China COVID outbreak stokes global worries as Beijing rallies citizens


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BEIJING — China’s state media rallied citizens on Wednesday for a “final victory” over COVID-19 as health officials abroad tried to work out the scale of its raging outbreak and how to stop it spreading.

Beijing’s abrupt axing of “zero COVID” curbs last month has unleashed the virus on China’s 1.4 billion people who have little immunity after being shielded since the virus emerged in the Chinese city of Wuhan three years ago.

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The World Health Organization holds a briefing in Geneva on Wednesday, a day after WHO officials met Chinese scientists amid concern about the accuracy of China’s data about the outbreak. The U.N. agency has yet to release details about its talks.

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European Union health officials also meet on Wednesday to discuss a coordinated response to the China outbreak.

Many Chinese funeral homes and hospitals say they are overwhelmed, and international health experts predict at least 1 million deaths in China this year. China has reported five or fewer deaths a day since the policy U-turn.

“That is totally ridiculous,” a 66-year-old Zhang, a Beijing resident who only gave his last name, said of the official toll.

“Four of my close relatives died. That’s only from one family. I hope the government will be honest with the people and the rest of the world about what’s really happened here.”

China’s cabinet said on Wednesday it would step up medicine distribution and meet demand from medical institutions, nursing homes and rural areas amid the outbreak, state media reported.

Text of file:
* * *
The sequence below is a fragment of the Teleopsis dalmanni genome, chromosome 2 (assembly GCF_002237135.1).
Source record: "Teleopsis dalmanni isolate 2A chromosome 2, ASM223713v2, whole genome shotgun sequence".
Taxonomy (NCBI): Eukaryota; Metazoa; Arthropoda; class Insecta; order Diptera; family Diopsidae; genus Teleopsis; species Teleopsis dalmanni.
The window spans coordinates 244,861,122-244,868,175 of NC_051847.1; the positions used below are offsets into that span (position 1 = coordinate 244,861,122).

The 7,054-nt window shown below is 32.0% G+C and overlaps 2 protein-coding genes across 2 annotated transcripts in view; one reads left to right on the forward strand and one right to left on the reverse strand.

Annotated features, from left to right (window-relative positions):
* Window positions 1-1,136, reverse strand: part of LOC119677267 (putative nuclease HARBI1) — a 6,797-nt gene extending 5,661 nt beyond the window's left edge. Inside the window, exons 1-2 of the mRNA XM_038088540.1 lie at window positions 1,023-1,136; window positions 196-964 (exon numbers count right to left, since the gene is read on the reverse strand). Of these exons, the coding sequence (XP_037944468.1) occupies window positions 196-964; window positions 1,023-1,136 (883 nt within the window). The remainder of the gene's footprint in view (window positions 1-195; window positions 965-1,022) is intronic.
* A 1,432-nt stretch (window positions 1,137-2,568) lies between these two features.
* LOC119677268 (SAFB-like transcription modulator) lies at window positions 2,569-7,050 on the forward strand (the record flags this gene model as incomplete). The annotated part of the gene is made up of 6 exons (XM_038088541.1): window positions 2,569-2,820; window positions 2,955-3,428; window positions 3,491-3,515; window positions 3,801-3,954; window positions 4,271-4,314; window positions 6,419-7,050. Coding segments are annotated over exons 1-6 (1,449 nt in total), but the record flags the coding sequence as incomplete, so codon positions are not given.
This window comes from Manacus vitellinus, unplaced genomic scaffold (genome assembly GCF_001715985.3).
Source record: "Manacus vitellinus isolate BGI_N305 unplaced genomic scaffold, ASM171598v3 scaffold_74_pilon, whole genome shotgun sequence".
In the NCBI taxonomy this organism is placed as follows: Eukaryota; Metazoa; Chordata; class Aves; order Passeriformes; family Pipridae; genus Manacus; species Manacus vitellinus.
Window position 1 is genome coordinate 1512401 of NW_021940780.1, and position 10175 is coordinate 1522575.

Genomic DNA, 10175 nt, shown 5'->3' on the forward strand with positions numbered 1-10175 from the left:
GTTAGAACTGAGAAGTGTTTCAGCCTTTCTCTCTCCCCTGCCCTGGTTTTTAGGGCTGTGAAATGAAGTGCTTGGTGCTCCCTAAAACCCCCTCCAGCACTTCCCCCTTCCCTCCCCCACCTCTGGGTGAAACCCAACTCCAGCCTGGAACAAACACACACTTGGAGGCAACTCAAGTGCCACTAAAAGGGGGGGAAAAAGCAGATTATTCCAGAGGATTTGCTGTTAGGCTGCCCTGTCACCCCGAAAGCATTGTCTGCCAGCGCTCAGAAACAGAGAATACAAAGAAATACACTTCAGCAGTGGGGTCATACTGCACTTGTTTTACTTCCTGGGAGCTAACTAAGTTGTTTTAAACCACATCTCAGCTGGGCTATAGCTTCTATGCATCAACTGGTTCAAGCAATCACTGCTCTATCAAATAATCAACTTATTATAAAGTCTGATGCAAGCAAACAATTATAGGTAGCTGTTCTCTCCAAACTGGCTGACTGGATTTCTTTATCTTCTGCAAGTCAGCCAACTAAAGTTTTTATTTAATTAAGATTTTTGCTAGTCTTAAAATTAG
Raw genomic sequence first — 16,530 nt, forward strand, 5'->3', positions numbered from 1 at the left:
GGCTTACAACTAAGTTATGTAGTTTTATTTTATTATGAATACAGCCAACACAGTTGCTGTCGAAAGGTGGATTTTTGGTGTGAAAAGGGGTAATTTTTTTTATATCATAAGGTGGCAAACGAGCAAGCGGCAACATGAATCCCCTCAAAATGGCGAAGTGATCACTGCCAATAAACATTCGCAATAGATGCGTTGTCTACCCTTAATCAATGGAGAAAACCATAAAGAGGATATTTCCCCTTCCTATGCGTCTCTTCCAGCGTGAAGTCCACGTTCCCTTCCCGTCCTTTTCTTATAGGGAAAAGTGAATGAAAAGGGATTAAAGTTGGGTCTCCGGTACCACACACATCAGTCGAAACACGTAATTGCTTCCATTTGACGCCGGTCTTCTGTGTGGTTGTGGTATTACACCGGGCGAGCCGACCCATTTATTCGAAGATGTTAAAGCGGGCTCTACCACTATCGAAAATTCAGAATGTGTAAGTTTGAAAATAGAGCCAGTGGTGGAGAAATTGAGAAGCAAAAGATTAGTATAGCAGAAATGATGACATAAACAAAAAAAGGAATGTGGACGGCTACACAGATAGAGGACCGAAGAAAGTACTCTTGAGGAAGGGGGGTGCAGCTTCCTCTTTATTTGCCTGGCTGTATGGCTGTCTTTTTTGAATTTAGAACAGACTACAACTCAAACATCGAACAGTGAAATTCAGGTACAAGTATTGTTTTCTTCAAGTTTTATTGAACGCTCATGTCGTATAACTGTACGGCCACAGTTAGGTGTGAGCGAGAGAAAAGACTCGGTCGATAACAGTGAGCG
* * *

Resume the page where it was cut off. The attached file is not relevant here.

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“China and the Chinese people will surely win the final victory against the epidemic,” the People’s Daily, the Communist Party’s official newspaper, said in an editorial, rebutting criticism of China’s three years of isolation, lockdowns and testing that triggered historic protests late last year.

Beijing has hit back against some countries demanding visitors from China show pre-departure COVID tests, saying the rules were unreasonable and lacked a scientific basis.

Japan, the United States, Australia and several European states are among countries requiring such tests.


Willie Walsh, head of the world’s biggest airline association IATA, criticized such “knee-jerk” measures that he said had not previously stopped the spread of virus that had hammered airlines which are recovering from the pandemic.

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China will stop requiring inbound travelers to quarantine from Jan. 8 but they must be tested before arrival.

WHO has asked Chinese scientists for data on viral sequencing, hospitalisations, deaths and vaccinations. Reuters reported last month the WHO had not received data on new hospitalisations since Beijing’s policy U-turn.

China reported five new COVID deaths for Tuesday, bringing the official death toll to 5,258, very low by global standards.

British-based health data firm Airfinity has said about 9,000 people in China are probably dying each day from COVID.

Patients at Shanghai’s Zhongshan hospital, many of them elderly, were crammed in halls on Tuesday between makeshift beds with people on oxygen ventilators and intravenous drips.

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A Reuters witness counted seven hearses in the parking lot of Shanghai’s Tongji hospital on Wednesday. Workers were seen carrying at least 18 yellow bags used to move bodies.

China’s $17 trillion economy has grown at its slowest in nearly half a century amid the COVID disruptions.

But the yuan was at a four-month high against the dollar on Wednesday after Finance Minister Liu Kun promised to step up fiscal expansion. The central bank has also flagged support.

UBS analysts expect China’s rapid reopening to cause “a deeper but shorter setback” to the economy but also predicted a recovery in activity from February.

Meanwhile, international flight bookings in China have risen 145% year on year in recent days, state-run China Daily reported, citing data.

The number of flights to and from China are still a fraction of pre-COVID levels. But there are already signs that an increase in travel from China could pose problems abroad.

South Korea, which began testing travelers from China on Monday, said more than a fifth of test results were positive.

(Reporting by Alessandro Diviggiano, Bernard Orr and Liz Lee in Beijing; Brenda Goh in Shanghai, Hyonhee Shin in Seoul and Kantaro Komiya in Tokyo; Writing by Marius Zaharia and Edmund Blair; Editing by Robert Birsel, William Maclean)



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